UTMC doctor, community provide life-changing surgery to Algerian girl | UToledo News

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UTMC doctor, community provide life-changing surgery to Algerian girl

Ryma is crawling up stairs and even standing before taking a few steps with assistance. Prior to a life-changing surgery in Toledo for the 5-year-old girl from Algeria, those activities were thought impossible.

Dr. Azedine Medhkour, right, posed for a photo with his patient, Ryma Djoudad, 5, and her father, Abdenour Djoudad, at The LightHouse in Perrysburg. Medhkour and area physicians corrected Ryma’s spinal cord defect last fall.

Dr. Azedine Medhkour, right, posed for a photo with his patient, Ryma Djoudad, 5, and her father, Abdenour Djoudad, at The LightHouse in Perrysburg. Medhkour and area physicians corrected Ryma’s spinal cord defect last fall.

Ryma has lipomyelomeningocele, a form of spina bifida that resulted in a mass the size of a softball connected to the spinal cord located under the skin of her back. The condition puts pressure on the nerves and affects motor function.

“It is an extremely complicated procedure to remove the mass without injuring the nerves and spinal cord attached to it. If you simply were to remove all the fatty tissue, it would lead to paralysis,” said Dr. Azedine Medhkour, associate professor of surgery and a UTMC neurosurgeon.

“We needed to remove as much of the tumor as we could, and leave only a thin layer of fat tissue attached to the spinal cord, and meticulously replace the spinal cord in its natural spinal canal. It is an extremely delicate procedure, performed under sophisticated monitoring and high magnification using the microscope.”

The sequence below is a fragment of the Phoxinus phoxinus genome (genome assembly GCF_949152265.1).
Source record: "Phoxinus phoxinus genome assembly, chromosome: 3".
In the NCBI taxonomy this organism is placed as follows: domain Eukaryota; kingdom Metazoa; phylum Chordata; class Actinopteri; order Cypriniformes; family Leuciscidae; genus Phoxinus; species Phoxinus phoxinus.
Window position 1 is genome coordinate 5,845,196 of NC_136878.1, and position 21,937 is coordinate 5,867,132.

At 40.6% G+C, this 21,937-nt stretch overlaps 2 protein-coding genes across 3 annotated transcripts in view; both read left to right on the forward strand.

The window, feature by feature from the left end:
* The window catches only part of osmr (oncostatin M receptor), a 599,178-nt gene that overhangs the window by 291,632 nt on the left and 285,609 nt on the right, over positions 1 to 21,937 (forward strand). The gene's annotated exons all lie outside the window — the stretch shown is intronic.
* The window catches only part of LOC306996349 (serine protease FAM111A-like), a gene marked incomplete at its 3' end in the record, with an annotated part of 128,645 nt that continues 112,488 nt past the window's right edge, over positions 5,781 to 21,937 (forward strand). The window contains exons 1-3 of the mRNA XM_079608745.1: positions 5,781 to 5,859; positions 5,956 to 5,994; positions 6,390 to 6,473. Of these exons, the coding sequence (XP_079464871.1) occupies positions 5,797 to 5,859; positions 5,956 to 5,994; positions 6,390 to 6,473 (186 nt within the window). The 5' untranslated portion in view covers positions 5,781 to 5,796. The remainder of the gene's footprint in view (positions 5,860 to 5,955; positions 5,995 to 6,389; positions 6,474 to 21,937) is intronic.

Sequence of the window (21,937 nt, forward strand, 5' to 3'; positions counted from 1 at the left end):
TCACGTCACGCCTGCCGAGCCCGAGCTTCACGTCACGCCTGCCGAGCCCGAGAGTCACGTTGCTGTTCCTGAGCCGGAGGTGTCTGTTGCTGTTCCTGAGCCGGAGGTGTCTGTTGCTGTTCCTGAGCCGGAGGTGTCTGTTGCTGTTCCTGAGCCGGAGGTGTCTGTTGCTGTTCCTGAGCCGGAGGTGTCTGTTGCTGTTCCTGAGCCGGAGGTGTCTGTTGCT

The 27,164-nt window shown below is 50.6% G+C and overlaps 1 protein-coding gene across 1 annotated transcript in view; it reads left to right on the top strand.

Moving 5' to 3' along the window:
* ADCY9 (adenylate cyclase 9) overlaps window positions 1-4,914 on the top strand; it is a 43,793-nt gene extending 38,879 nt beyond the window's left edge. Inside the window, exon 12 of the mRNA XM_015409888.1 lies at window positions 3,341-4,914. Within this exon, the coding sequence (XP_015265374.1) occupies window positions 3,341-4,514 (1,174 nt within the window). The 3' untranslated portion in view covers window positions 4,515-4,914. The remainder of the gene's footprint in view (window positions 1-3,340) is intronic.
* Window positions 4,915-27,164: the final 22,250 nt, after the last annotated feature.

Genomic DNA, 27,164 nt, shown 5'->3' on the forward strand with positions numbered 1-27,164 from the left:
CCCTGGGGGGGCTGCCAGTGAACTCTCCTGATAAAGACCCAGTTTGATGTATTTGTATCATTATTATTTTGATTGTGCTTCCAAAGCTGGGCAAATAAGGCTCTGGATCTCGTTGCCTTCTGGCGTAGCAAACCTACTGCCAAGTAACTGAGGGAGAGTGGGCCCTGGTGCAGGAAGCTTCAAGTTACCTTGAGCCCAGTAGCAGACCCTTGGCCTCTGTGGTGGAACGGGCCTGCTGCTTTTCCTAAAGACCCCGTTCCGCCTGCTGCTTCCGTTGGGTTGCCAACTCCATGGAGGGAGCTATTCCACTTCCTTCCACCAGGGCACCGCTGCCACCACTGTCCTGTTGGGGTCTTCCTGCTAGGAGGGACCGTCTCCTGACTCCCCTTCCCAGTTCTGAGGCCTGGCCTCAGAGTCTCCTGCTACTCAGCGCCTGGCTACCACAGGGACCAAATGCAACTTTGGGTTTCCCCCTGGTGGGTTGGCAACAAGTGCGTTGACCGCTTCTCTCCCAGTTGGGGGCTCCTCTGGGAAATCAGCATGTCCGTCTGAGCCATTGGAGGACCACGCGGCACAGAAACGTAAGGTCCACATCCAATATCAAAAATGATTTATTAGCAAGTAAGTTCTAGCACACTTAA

Medhkour coordinated with UT Medical Center’s pediatric services, Mercy Children’s Hospital and the pediatric ICU team to perform the surgery in Toledo, where there was the needed technology and expertise. The 15-hour surgery was performed Oct. 29. Ryma spent 40 days in the hospital with follow-up procedures to ensure that the neural canal was closed.

“She’s performing some physical tasks that she has never done before,” Medhkour said. “We are hoping she can most likely be walking prior to returning home. That was not expected before we started seeing her amazing recovery.”

The LightHouse, a ministry of ISOH/IMPACT (International Services of Hope and Impact With God Crusades Inc.), was instrumental in helping the family settle in Toledo for her treatment and recovery. Ryma now has returned to The LightHouse, where she is expected to stay for a few more months as she undergoes physical and occupational therapy and evaluation by the pediatric orthopedic team for possible treatment of her lower extremities. Her parents, Abdenour and Lila Djoudad, accompany her. Her father is staying at the Ronald McDonald House.

Linda Greene, president of ISOH/IMPACT, said Ryma fills The LightHouse with singing and laughter and she is determined and tough in her recovery.

“She is nothing short of a miracle,” Greene said. “Ryma has a very strong will and is wise beyond her years. We love watching her progress and are impressed with the amazing person she is.”

Medhkour was first contacted to help Ryma about a year ago after her family learned he had provided a similar surgery free of charge to Ayoub Hamdi, who then was a 14-month-old boy from Algeria.

Medhkour said this couldn’t have happened without the extensive medical community support from UT Medical Center, Mercy Children’s Hospital (in particular the pediatric ICU team), the neurosurgical network team at Mercy St. Vincent’s (in particular Dr. Michael Healy and Dr. Malini Narayanan for their follow-up care), UTMC pediatric services, ISOH/IMPACT, the Ronald McDonald House, and the health-care team donating their time and talents to Ryma’s treatment and recovery.

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